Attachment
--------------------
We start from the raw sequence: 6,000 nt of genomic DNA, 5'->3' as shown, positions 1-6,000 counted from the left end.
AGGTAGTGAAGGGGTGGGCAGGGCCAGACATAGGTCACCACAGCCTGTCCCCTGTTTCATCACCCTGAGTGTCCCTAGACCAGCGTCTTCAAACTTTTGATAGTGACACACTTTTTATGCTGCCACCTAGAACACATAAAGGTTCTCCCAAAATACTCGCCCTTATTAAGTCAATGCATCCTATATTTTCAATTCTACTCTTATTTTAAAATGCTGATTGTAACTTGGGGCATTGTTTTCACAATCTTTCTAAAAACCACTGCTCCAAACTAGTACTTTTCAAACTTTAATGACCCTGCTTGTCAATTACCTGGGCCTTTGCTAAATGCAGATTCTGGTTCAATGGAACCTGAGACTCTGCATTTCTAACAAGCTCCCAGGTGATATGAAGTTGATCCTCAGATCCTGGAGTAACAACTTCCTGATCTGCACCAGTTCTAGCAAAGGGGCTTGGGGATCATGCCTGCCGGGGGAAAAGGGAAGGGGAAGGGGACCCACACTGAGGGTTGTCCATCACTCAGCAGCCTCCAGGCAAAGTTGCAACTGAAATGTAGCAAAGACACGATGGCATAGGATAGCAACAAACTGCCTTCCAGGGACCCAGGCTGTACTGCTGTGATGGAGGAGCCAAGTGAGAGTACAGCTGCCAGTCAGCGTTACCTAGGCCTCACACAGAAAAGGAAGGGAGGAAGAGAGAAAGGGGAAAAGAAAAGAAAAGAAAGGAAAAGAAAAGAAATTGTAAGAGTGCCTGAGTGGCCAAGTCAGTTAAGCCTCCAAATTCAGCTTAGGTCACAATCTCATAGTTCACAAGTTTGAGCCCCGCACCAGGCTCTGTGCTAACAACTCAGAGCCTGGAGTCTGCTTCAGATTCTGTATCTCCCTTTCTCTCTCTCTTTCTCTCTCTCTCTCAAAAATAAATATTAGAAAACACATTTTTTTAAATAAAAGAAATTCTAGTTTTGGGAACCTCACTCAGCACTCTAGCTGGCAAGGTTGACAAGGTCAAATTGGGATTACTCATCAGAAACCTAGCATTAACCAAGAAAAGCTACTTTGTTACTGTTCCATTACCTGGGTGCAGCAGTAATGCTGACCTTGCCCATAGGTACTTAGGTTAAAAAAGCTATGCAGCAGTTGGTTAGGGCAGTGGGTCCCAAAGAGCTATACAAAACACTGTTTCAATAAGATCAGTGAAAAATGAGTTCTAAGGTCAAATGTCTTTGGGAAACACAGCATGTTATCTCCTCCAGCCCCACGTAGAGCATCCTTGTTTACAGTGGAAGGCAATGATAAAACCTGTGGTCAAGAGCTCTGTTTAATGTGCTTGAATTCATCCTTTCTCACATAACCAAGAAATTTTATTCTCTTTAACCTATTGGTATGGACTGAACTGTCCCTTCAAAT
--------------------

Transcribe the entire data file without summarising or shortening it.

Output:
We start from the raw sequence: 6,000 nt of genomic DNA, 5'->3' as shown, positions 1-6,000 counted from the left end.
AGGTAGTGAAGGGGTGGGCAGGGCCAGACATAGGTCACCACAGCCTGTCCCCTGTTTCATCACCCTGAGTGTCCCTAGACCAGCGTCTTCAAACTTTTGATAGTGACACACTTTTTATGCTGCCACCTAGAACACATAAAGGTTCTCCCAAAATACTCGCCCTTATTAAGTCAATGCATCCTATATTTTCAATTCTACTCTTATTTTAAAATGCTGATTGTAACTTGGGGCATTGTTTTCACAATCTTTCTAAAAACCACTGCTCCAAACTAGTACTTTTCAAACTTTAATGACCCTGCTTGTCAATTACCTGGGCCTTTGCTAAATGCAGATTCTGGTTCAATGGAACCTGAGACTCTGCATTTCTAACAAGCTCCCAGGTGATATGAAGTTGATCCTCAGATCCTGGAGTAACAACTTCCTGATCTGCACCAGTTCTAGCAAAGGGGCTTGGGGATCATGCCTGCCGGGGGAAAAGGGAAGGGGAAGGGGACCCACACTGAGGGTTGTCCATCACTCAGCAGCCTCCAGGCAAAGTTGCAACTGAAATGTAGCAAAGACACGATGGCATAGGATAGCAACAAACTGCCTTCCAGGGACCCAGGCTGTACTGCTGTGATGGAGGAGCCAAGTGAGAGTACAGCTGCCAGTCAGCGTTACCTAGGCCTCACACAGAAAAGGAAGGGAGGAAGAGAGAAAGGGGAAAAGAAAAGAAAAGAAAGGAAAAGAAAAGAAATTGTAAGAGTGCCTGAGTGGCCAAGTCAGTTAAGCCTCCAAATTCAGCTTAGGTCACAATCTCATAGTTCACAAGTTTGAGCCCCGCACCAGGCTCTGTGCTAACAACTCAGAGCCTGGAGTCTGCTTCAGATTCTGTATCTCCCTTTCTCTCTCTCTTTCTCTCTCTCTCTCAAAAATAAATATTAGAAAACACATTTTTTTAAATAAAAGAAATTCTAGTTTTGGGAACCTCACTCAGCACTCTAGCTGGCAAGGTTGACAAGGTCAAATTGGGATTACTCATCAGAAACCTAGCATTAACCAAGAAAAGCTACTTTGTTACTGTTCCATTACCTGGGTGCAGCAGTAATGCTGACCTTGCCCATAGGTACTTAGGTTAAAAAAGCTATGCAGCAGTTGGTTAGGGCAGTGGGTCCCAAAGAGCTATACAAAACACTGTTTCAATAAGATCAGTGAAAAATGAGTTCTAAGGTCAAATGTCTTTGGGAAACACAGCATGTTATCTCCTCCAGCCCCACGTAGAGCATCCTTGTTTACAGTGGAAGGCAATGATAAAACCTGTGGTCAAGAGCTCTGTTTAATGTGCTTGAATTCATCCTTTCTCACATAACCAAGAAATTTTATTCTCTTTAACCTATTGGTATGGACTGAACTGTCCCTTCAAAT